Judge OK's North Carolina plan to ease absentee voting rules

North Carolina judge approves settlement to extend the time for counties to collect absentee ballots, make it easier to correct missing witness information on ballots, but federal court decisions to come.

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, Associated Press/Report for America
RALEIGH, N.C. — A North Carolina judge approved a newly reached settlement Friday to extend the time for counties to collect absentee ballots and make it easier for people to correct missing witness information on their ballot.
The State Board of Elections struck a deal last week with the North Carolina Alliance for Retired Americans allowing mail-in ballots to be accepted through Nov. 12 as long as they are postmarked by Election Day on Nov. 3 – a six-day extension of the previous Nov. 6 deadline.

The decision by Wake County Superior Court Judge Bryan Collins to approve that agreement also means county election officials can mail voters an affidavit that can be returned to remedy any outstanding issues with their ballot. Voters previously needed to send an entirely new ballot to correct issues with incomplete witness information.

Under state law, North Carolina voters this election cycle must have one witness sign off on their ballot for it to be counted. Republican lawmakers have pushed back hard against the settlement, arguing it essentially does away with the witness requirement the General Assembly specifically decided to keep in state law earlier this year.

There's a hearing in one next week. Two others – filed last weekend by North Carolina Republicans and President Donald Trump's re-election campaign – got a hearing Friday evening in Raleigh. U.S. District Judge James Dever said he would rule "in due course" on a requested GOP temporary restraining order that could potentially moot the state court decision.

When it announced the settlement on Sept. 22, the state board said that the rule changes should be implemented by county boards immediately based on emergency powers it argued its executive director had under state law. Collins sided with the board on Friday, saying it had the authority to implement the changes in the middle of the coronavirus pandemic.

“It is in the very strong public interest in having some certainty in our elections procedures and rules, and the Board of Elections has a strong incentive to settle this case ... and to provide some public confidence in the safety and security of this election in light of all of the challenges of COVID,” Collins said from the bench.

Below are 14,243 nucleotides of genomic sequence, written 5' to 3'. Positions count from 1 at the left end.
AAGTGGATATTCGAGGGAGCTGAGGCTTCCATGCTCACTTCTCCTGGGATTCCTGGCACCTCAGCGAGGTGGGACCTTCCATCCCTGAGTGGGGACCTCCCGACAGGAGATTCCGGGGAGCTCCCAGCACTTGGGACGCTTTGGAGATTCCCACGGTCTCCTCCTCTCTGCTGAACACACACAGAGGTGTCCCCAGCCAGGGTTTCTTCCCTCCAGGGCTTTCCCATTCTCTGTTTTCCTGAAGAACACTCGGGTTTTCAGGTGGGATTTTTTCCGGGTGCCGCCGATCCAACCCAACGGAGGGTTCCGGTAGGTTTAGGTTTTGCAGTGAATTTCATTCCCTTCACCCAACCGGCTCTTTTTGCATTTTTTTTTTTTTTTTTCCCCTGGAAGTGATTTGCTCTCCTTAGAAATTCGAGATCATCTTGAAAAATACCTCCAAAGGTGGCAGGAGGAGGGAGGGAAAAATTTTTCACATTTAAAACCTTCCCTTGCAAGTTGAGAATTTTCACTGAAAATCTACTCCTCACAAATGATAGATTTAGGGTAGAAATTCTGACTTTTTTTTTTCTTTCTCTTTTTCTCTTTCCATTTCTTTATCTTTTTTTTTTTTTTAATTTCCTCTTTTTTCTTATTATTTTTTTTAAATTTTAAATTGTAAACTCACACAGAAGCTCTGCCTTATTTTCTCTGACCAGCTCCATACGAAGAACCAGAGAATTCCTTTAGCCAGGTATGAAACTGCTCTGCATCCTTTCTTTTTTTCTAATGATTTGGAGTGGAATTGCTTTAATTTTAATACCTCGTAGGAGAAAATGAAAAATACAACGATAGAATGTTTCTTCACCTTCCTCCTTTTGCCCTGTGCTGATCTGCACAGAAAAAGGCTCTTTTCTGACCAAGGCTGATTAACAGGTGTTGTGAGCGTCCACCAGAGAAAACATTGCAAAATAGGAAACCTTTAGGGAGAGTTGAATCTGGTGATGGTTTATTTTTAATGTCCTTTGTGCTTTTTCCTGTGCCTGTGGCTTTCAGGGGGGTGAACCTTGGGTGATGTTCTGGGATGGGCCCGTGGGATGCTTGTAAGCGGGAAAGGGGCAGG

The NC Alliance for retired Americans had argued older people face additional hurdles getting a witness to sign off on their ballots, thus impeding their right to vote during the coronavirus pandemic. Other groups, such as the American Civil Liberties Union, have sought to eliminate the witness requirement altogether.

According to state data, Black voters have had their absentee ballots set aside by county boards because of incomplete witness information at a higher rate than other voters.
In a unanimous bipartisan vote last week, the State Board of Elections decided to settle its complaint with the alliance, which it sought court approval from on Friday. The two Republicans on the five-member board who voted to support the settlement resigned shortly after receiving pushback from GOP leadership in the state. The North Carolina Republican Party has accused Democrats of misleading the two members into supporting the easing of certain voting procedures.

Collins dismissed GOP allegations that Democratic board members colluded with Attorney General Josh Stein when directing counties to send out affidavits.

“It is not illegal," Collins said. "It is not a product of collusion.”

GOP attorneys at the hearing were denied a request for more time for discovery to search for evidence to substantiate their claims.

Senate President Pro Tem Phil Berger announced shortly after the hearing that he would challenge Collins' decision.

“The secretive effort by Attorney General Josh Stein and the N.C. State Board of Elections to rewrite that law while voting is underway is wrong, inappropriate and creating chaos,” Berger, R-Rockingham, said in a statement. “Judge Collins, who issued a ruling last year trying to deem the entire legislature a ‘usurper body,’ unsurprisingly sided with unelected Democrats in their effort to rewrite election law while voting is already underway."

Associated Press writer Jonathan Drew in Raleigh contributed to this report. WRAL Statehouse Reporter Travis Fain contributed to this report.


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